Working With Arab and Muslim American Clients Chapter 15 - Demographics o Stages of Arab migration to America  First wave (between 1890 and 1920)  Primarily Christian from Syria and Lebanon and easily assimilated  Second wave (after 1967 war between Israel and the Arab world)  Dominated by Palestinians, Egyptians, Syrians and Iraqis who had strong Arab identities  Rejection of assimilation, with cultural separatism built on political ideology  After 9/11, migration from Arab world diminished due to tightening of immigration laws  In post-9/11 U.S., Arab and Muslim Americans have experienced significant racial hatred and hate crimes o 3.5 million Arab Americans  37% are foreign born o 8.5 million Muslim Americans from 75 different countries o Combined Arab/Muslim American population is younger, more highly educated, and earns more than the average American o Difficulties faced by Arab/Muslims in adaptation in the U.S. (Abu- Baker, 2006):  Expectations to bring over and settle relatives/friends  Developing language proficiency  Conflicts between religious requirements and daily American life o Difficulties faced by Arab/Muslims in adaptation in the U.S. (Abu- Baker, 2006):  Difficulty finding jobs in their professions and losing social status  Differences in social interaction patterns between collective and individualistic cultures  Increased tensions within families related to changing behaviors and values - Family and Cultural Values o Pillars of Islam, practiced by about half of Arab Americans  Shahada: Oral testimony that there is no God but Allah, and Mohammed is his prophet  Salah: Ritual prayer performed five times per day  Siyam: Fasting during the month of Ramadan  Zakah: Giving alms to the poor  Haj: Pilgrimage to Mecca once in a lifetime o Christian Arab Americans (the other half of the Arab population)  Belong to the Monophyte tradition, believing Christ was the body and spirit of God, or of a “single nature”  Remain strongly connected to Muslim Arabs and have been on the forefront of Muslim/Arab politics o Families are patriarchal, authoritarian, and hierarchical  Specific roles given to men, women and children  Child rearing balances mild rebuke and threats with unconditional love and appreciation  Discouraged from individualism o Arabs from Syria, Iraq, Lebanon, Palestine, and Jordan  Tend to be more educated  Includes the majority of Christian Arabs o Arabs from North Africa, including Egypt, Libya, Algeria, Tunisia, and Morocco  Primarily Muslim  Share many African traditions - Arab Ethnic Groups in the U.S. o Arabs from Saudi Arabia and Persian Gulf Countries  Primarily Muslim  Tend to be more wealthy o Muslim, non-Arab immigrants numbers are double those of Arab Muslims  Are ethnically diverse o Countries of origin include Asia (Indonesia, Malaysia), the Middle East (Turkey, Pakistan, Iran), and Africa (Kenya, Uganda) - Common Historical Experiences o America seen as hindrance to independence and national development  Also seen as powerful for scientific progress and technology o Societal problems attributed primarily to Western colonialism o Relationship between Arab/Muslim clients and Western providers may include unconscious transference, with the Arab/Muslim client viewing the Western provider as both an oppressor and a powerful superior o Immigration experience evokes mixed feelings; conflicts over varying levels of assimilation in family - Factors Influencing How Clients Seek Help o Do not believe in mind/body dualism  Experience psychological issues more holistically o Most psychological issues are accompanies by somatic complaints o Bodily complaints evoke more sympathy than emotional complaints and there is an expectation to tolerate them o Tendency to seek help from a physician first  Expect bodily cure to result in mental cure o Seeing a mental health professional is associated with madness  Called Jinnoon in Arabic o Arab/Muslim culture attributes psychological disorders to external entities called “Jin” that possess the body o Jin aligns with a tendency to attribute problems to external forces o May seek help from religious healers called Shekhes to eliminate the Jin o Cooperation with traditional healers is necessary for legitimizing client’s mental health treatment o Culture attributes psychological disorders to external entities (Jin) that possess the body  Aligns with tendency to attribute problems to external forces o May seek help from religious healers (Shekhes) to eliminate the Jin o Cooperation with traditional healers necessary for legitimizing client’s mental health treatment o Culture attributes psychological disorders to external entities (Jin) that possess the body  Aligns with tendency to attribute problems to external forces o May seek help from religious healers (Shekhes) to eliminate the Jin o Cooperation with traditional healers necessary for legitimizing client’s mental health treatment - Arab and Muslim Families and Communities o Common for Arab/Muslim families to hold more strongly to their tradition after immigration to keep it from being lost o Women tend to be more connected to traditional culture  Communication with U.S. culture is more limited o Men and children tend to become more quickly assimilated due to extensive exposure to U.S. culture in work and school - Common Problems Presented In Treatment o Psychological problems the same as those present elsewhere, but subject to cultural differences o Tendency toward presenting only somatic complaints o OCD symptoms often include religious ideas and rituals o Stress related to immigration, often addressed through family, couple or marriage counseling o Depression and anxiety in women related to homesickness and dissatisfaction with husbands absence o Issues related to youth dysfunction due to authoritarian parenting in a liberal and individualistic culture - Critical Factors in Assessment o Individuation  The degree of independence and autonomy o Ego strength  Degree of personal strength  Evaluated based on ability to withstand conflicts likely to occur o Family Strictness  Readiness for change depends on how strictly families adhere to traditional structure and norms o Indirect interventions are appropriate when levels of individualism and ego strength are low and level of family strictness is high o These interventions address conflicts symbolically through tales, myths, stories, etc., without bringing up content that is forbidden in the family o Use ‘cultural analysis’ to explore belief systems and expose inner inconsistencies  Use the oppositions to facilitate therapeutic change by highlighting new values and beliefs - Developing Rapport with Arab and Muslim Clients o Culture is authoritarian with high power distance o Therapists should find a way to join with male authority in a way that respects it o Acknowledge and respect position of male members without neglecting the needs of other family members o Inquire about and listen to concerns of figures of authority o Interview parents and children together in intake meetings to show each that you are speaking to the other without judgment and with respect - Case Example o A 23-year-old Arab Muslim woman experienced a panic attack at university o Came to clinic with her husband, who wanted her to quit school and return home o Therapist uncovered dynamic in relationship regarding the husband’s concern with the wife’s attending school and interacting with other men o The woman’s panic attack had been a result of conflict over her attraction to the social life she experienced as a student and her obligation to her family o Therapist and client used metaphors so she could become comfortable in her new role as a student, and client transferred to an Arab college Working With South Asian American Clients Chapter 16 - Demographics o South Asian Indians are second-largest Asian group in US after Chinese  Second fastest-growing after Hispanic Americans o Early immigration concentrated in the East Coast (New York and Florida)  Newer trends favor California – High Populations in Chicago and Houston o New trends see immigration to centers of the tech industry  Cities where families have est. businesses draw poorer families o Masters, doctorate, and professional degrees at 5X national avg for all Americans - Historical Factorth o Beginn 20 Century, California manual labor caused violence and discrimination o Anti-immigration laws  Naturalization rights for South Asian Indians  Luce-Cellar Act of 1946 o Two waves of immigration:  First wave occurred in 1965  Highly educated professionals  Mostly in cities, but some filled rural need for doctors and educators  More acculturated  Second wave included those with less formal education  Many were merchants and established in ethnic enclaves  More traditional - Acculturation o Varied according to education, class, caste, family size, economic support connection to traditional culture, degree of religiosity, and migration history o Tended to increase with subsequent generations in America o Conflicts between American individualism and Indian communitarianism o Career and education based on family’s financial well-being - Family Organization and Values o Hindu values are pervasive amongst South Asian Indian families and inform family structures and a communal lifestyle o Emphasis on the sacredness of life and dharma, living by prescribed rules of conduct and hierarchy within the family o Each member’s dharma is fixed by kinship individual’s stage in the life cycle o Failure to abide by one’s dharma and to make appropriate personal sacrifices is seen as bringing hardship and pain upon the family o Other important values include karma, or destiny, and caste, the hierarchal organization of human beings o The organization of family may be nuclear or may include extended families, with grandparents frequently residing or visiting with family for long periods o Families are close-knit and provide financial support when needed, especially in cases of establishing oneself after immigration o Arranged marriages are common and occur with the consent of both families after much vetting  This tradition is less apparent in second and third generations o Gender roles have historically been rigid, highly prescribed, and intolerant of women  Patterns have changed over time in both India and U.S.  Education for women traditionally seen as a way to make daughters more marketable for marriage o Two patterns of discrimination exist in the United States:  Paranoia and racial discrimination due to perceived blame for outsourcing and offshoring practices by U.S. companies  Post-9/11 attacks against South Asian Indians who were mistaken for Muslims in hate crimes - Characteristics of South Asian Americans o Incredibly diverse group o Includes individuals from countries such as Bangladesh, Bhutan, India, the Maldives, Nepal, Pakistan, and Sri Lanka  Others may identify as belonging to South Asia  Many countries have had fluid borders or were not considered separate until recently  Most were, at one time, European colonies o Diverse collection of religions  Including Buddhism, Christianity, Hinduism, Islam, Jainism, Judaism, and Sikhism  Conflicts between Hindus and Muslims  Oppressive history of the Hindu caste system o Many different languages are spoken by South Asian Americans  Most widely spoken are Hindi, Bengali, and Urdu  The language spoken can be an indicator of tribal identity, religious affiliation, or familial lineage  Individuals may speak multiple languages because of the importance of knowing languages in industry and commerce and to preserve family tradition o Different groups have taken different immigration paths prior to coming to U.S.:  European colonization is one factor that has encouraged the spread of South Asians to many different locals across the world  Groups immigrated to the U.K., Fiji, Kenya, Tanzania, South Africa, Guyana, Mauritius, and Trinidad and Tobago  These experiences and the resulting acculturation to these places adds to the diversity of South Asian Americans o The impacts of colonialism on collective histories o The importance of family and family structure o Emphasis on family name, family pride, and family legacy o Women have significant domestic and familial responsibility  Roles are changing and vary according to the conservative or progressive ideals of a particular family o Experiences on American soil lead to an emphasis on family, dating, acculturation  The same across subgroups - Names in South Asian American Sub-Groups o Not much agreement because of complex identities that exist  Some prefer references to the particular country or countries from whence their families came  Some identify by region, tribe, or caste  Some identify by their familial country as well as “American” (i.e., Pakistani American)  Some reject “South Asian” for its broadness  Preferred identifiers may change depending on context or community - History of South Asian Americans o Prior to 1965, immigrants came as students or as laborers o After the Immigrant and Nationality Act of 1965, restrictions were loosened and more South Asian immigration occurred o Reinstatement of immigration restrictions in 1990 o Immigration limited to family reunification or need for specific classifications of workers o Though there is a more visible community of South Asian Americans today, there has also been a setback since 9/11, creating fear and discriminatory experiences - Factors Influencing How Clients Seek Help o South Asian Americans do not commonly seek psychological help due to an emphasis of the family and community over the individual o Behavior of individuals reflects on the community or family as a whole o Problems can mean shame for everyone o Concern that service providers will not understand values and culture-specific issues o Level of acculturation impacts help seeking  Even those who are more acculturated may feel nervous or uncomfortable talking about family problems - Common Problems Facing South Asian Americans o Influenced by level of acculturation o Differences across generations, including misunderstandings and tension over Americanization of youth o Problems associated with identity and conflict with parents frequently experienced by second-generation adults o Family ideas of appropriate behavior and success in a new cultural terrain o Effects of socioeconomics on psychological issues may lead those who immigrated as professionals to feel stress related to achievement, believing in a model minority stereotype o Others may have few resources in the new environment, having immigrated or fled involuntarily  May be less likely to speak fluent English  May experience differing abilities to obtain high paying jobs  May end up in family businesses where they are more likely to be robbed, assaulted, or killed – leading to more stress and fear of harm in the workplace - Assessment with South Asian American Clients o Should include:  Information on exact cultural background, immigration history, religion, caste (if relevant), socioeconomic status, generational status, and influence of family/family roles  Availability of family and community support systems  Impact and experience of discrimination  Level of acculturation - Building Rapport with South Asian Clients o Should include:  A balance between being informed and being curious  Seeking consultation  Asking about specific and personal experiences of family and culture; and comfort with cross-cultural providers - Further Considerations with South Asian Clients o Effective therapeutic approaches may include those that are more medical in nature, such as CBT o Considerations include:  Psychodynamic theories and psychiatric medication are complicated subjects  Former may be experienced as uncomfortable  Latter may be less shameful since it can be externalized as a medical problem o Advice-giving may be more successful in it’s reception, but it is important to explore all aspects of the system, cultural values, and behaviors that effect the client’s life o Styles of therapy and intervention will depend on level of acculturation o Therapists should be open and self-reflective about cultural ideas - Case Example o A couple, Rani and Raj, had an arranged marriage and were living in the U.S. with Raj’s parents o Rani felt disrespected by Raj’s parents, that Raj was drinking excessively, and that he had gambled away their savings o Raj saw his behavior as normal, leading Rani to seek a medical recommendation that would encourage him to change o Couple conceptualized the problems differently, especially with regard to family dynamics, due to differing levels of acculturation o Bringing in the whole family would have been too difficult because of language/cultural barriers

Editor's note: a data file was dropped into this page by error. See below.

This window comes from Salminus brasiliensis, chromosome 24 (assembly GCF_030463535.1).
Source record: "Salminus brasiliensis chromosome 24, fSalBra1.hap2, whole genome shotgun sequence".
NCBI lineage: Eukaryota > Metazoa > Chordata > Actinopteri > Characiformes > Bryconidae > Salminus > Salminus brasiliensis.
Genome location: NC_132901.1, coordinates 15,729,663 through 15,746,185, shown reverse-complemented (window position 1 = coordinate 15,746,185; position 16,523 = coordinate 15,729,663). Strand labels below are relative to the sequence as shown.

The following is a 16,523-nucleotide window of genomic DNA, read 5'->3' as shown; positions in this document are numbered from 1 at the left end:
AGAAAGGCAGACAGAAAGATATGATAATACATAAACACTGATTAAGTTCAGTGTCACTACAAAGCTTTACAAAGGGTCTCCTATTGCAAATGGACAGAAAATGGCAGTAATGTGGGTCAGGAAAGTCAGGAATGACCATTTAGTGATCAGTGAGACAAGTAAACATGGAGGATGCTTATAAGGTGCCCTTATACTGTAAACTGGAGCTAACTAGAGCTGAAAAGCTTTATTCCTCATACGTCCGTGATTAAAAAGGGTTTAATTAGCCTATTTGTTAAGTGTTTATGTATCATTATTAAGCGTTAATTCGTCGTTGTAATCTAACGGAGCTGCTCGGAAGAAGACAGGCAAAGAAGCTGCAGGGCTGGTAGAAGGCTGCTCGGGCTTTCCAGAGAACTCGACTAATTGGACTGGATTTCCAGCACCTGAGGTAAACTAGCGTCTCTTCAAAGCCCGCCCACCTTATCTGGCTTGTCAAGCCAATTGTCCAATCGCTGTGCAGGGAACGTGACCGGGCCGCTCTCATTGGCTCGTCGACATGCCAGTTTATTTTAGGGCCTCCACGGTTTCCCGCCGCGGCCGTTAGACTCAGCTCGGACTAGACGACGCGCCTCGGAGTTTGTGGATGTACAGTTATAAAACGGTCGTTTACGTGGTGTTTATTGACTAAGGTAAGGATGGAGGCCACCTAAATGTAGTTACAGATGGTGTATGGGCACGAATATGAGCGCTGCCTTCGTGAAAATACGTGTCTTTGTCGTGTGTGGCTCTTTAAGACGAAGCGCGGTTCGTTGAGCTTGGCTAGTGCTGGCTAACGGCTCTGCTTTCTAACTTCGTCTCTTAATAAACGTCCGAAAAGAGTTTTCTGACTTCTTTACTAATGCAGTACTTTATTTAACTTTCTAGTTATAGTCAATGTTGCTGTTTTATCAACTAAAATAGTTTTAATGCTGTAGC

Buy Material